What foot type do we have here?

OK, so this gentlemen comes in with knee pain, L > R and an interesting “jog” in his gait from midstance to toe off (ie, the 2nd half of his gait cycle). 

A few questions for you:

Q: What foot type does he have?

A: Forefoot valgus, L > R. The forefoot is everted with respect to the rear foot. Need to brush up? click here and here for a refresher

Q: What is the next question you should be asking?

A: Is it a rigid deformity (ie the 1st ray is “stuck” in plantar flexion or flexible (ie, the 1st ray can move into dorsiflexion. Hint: look for a callus under the base of the big toe in a rigid deformity

Q: Which is the best type of shoe for this person? Motion control, guidance or neutral?

A: most likely, neutral. A motion control shoe will usually keep the foot in more relative inversion, and that may be a bad thing for this person. Mobility is key, so a flexible shoe would probably be best.

Q: Would a conventional or zero drop shoe be appropriate?

A: A conventional shoe, with a higher ramp delta, will most likely accentuate the deformity (especially if it is a rigid deformity). This is for at least 2 reasons: 1. plantar flexion is part of supination (due to the higher heel; remember plantar flexion, inversion and adduction) and this will make the foot more rigid. 2. The medial side of the foot will be hitting the ground 1st; if the 1st ray is in plantar flexion, this will be accentuated. 

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Too much pressure for the holidays? Take a look at that midsole of yours…

In the vein of last weeks post on plantar pressures, we find that midsoles DO DECREASE plantar pressures, especially across the midfoot (30% less pressure in this study), again dependent on foot type (In this study, low vs high arched individuals). They also INCREASE plantar contact area. Contact area can be useful for helping to influence biomechanics of different foot types (often more contact area = more force attenuation)

We also saw that they increase pressures LATERALLY (see our post here).

Bottom line? You need to look at foot type and remember that “shoes are medicine”. Watch what you are prescribing and think about what you are trying to accomplish. There is no substitute for good biomechanics.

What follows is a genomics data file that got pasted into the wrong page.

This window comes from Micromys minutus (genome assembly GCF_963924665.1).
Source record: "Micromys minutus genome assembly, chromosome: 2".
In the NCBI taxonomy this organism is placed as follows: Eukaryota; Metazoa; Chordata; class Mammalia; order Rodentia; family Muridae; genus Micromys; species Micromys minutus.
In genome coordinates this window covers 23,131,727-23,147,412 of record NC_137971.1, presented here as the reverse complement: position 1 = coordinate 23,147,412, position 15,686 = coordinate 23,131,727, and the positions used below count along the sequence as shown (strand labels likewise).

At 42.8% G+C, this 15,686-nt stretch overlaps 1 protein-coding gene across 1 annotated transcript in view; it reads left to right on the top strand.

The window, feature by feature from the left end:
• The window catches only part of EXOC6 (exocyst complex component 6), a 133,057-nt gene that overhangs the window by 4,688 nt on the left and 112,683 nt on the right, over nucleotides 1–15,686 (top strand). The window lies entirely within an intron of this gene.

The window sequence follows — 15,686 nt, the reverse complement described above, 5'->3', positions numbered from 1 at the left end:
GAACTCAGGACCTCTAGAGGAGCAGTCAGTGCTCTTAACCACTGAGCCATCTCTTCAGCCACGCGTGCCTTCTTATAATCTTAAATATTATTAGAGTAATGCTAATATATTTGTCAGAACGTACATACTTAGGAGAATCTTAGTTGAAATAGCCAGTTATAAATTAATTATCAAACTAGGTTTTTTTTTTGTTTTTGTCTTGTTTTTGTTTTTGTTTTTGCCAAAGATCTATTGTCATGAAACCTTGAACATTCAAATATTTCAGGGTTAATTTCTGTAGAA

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Shoe Types and plantar pressures

J Am Podiatr Med Assoc. 2009 Jul-Aug;99(4):330-8. Effect of running shoe type on the distribution and magnitude of plantar pressures in individuals with low- or high-arched feet. Molloy JM, Christie DS, Teyhen DS, Yeykal NS, Tragord BS, Neal MS, Nelson ES, McPoil T. Source US Army-Baylor University Doctoral Program in Physical Therapy, Ft Sam Houston, TX 78234-6138, USA. Joseph.Molloy@amedd.army.mil


Research addressing the effect of running shoe type on the low- or high-arched foot during gait is limited. We sought 1) to analyze mean plantar pressure and mean contact area differences between low- and high-arched feet across three test conditions, 2) to determine which regions of the foot (rearfoot, midfoot, and forefoot) contributed to potential differences in mean plantar pressure and mean contact area, and 3) to determine the association between the static arch height index and the dynamic modified arch index.


Plantar pressure distributions for 75 participants (40 low arched and 35 high arched) were analyzed across three conditions (nonshod, motion control running shoes, and cushioning running shoes) during treadmill walking.


In the motion control and cushioning shoe conditions, mean plantar contact area increased in the midfoot (28% for low arched and 68% for high arched), whereas mean plantar pressure decreased by approximately 30% relative to the nonshod condition. There was moderate to good negative correlation between the arch height index and the modified arch index.


Cushioning and motion control running shoes tend to increase midfoot mean plantar contact area while decreasing mean plantar pressure across the low- or high-arched foot.

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